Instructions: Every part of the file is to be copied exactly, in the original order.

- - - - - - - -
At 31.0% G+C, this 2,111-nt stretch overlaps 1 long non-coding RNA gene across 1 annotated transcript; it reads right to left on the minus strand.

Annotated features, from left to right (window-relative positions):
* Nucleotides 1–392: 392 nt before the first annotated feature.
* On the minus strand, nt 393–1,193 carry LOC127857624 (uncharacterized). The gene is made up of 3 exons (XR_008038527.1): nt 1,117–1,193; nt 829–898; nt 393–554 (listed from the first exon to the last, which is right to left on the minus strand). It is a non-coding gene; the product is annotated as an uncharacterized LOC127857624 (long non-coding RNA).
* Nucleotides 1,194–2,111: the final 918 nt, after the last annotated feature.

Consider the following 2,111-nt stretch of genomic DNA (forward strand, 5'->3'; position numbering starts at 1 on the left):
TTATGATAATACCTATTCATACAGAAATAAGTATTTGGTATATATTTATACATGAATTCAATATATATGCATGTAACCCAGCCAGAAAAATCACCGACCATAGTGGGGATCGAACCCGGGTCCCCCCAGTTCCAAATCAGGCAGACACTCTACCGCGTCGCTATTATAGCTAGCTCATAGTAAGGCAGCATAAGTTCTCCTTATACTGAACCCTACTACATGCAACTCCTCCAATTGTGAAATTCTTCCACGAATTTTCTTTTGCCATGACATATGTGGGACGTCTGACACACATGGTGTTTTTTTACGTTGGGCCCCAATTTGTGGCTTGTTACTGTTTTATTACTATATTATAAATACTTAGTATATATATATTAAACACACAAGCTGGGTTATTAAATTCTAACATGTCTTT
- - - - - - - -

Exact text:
At 31.0% G+C, this 2,111-nt stretch overlaps 1 long non-coding RNA gene across 1 annotated transcript; it reads right to left on the minus strand.

Annotated features, from left to right (window-relative positions):
* Nucleotides 1–392: 392 nt before the first annotated feature.
* On the minus strand, nt 393–1,193 carry LOC127857624 (uncharacterized). The gene is made up of 3 exons (XR_008038527.1): nt 1,117–1,193; nt 829–898; nt 393–554 (listed from the first exon to the last, which is right to left on the minus strand). It is a non-coding gene; the product is annotated as an uncharacterized LOC127857624 (long non-coding RNA).
* Nucleotides 1,194–2,111: the final 918 nt, after the last annotated feature.

Consider the following 2,111-nt stretch of genomic DNA (forward strand, 5'->3'; position numbering starts at 1 on the left):
TTATGATAATACCTATTCATACAGAAATAAGTATTTGGTATATATTTATACATGAATTCAATATATATGCATGTAACCCAGCCAGAAAAATCACCGACCATAGTGGGGATCGAACCCGGGTCCCCCCAGTTCCAAATCAGGCAGACACTCTACCGCGTCGCTATTATAGCTAGCTCATAGTAAGGCAGCATAAGTTCTCCTTATACTGAACCCTACTACATGCAACTCCTCCAATTGTGAAATTCTTCCACGAATTTTCTTTTGCCATGACATATGTGGGACGTCTGACACACATGGTGTTTTTTTACGTTGGGCCCCAATTTGTGGCTTGTTACTGTTTTATTACTATATTATAAATACTTAGTATATATATATTAAACACACAAGCTGGGTTATTAAATTCTAACATGTCTTT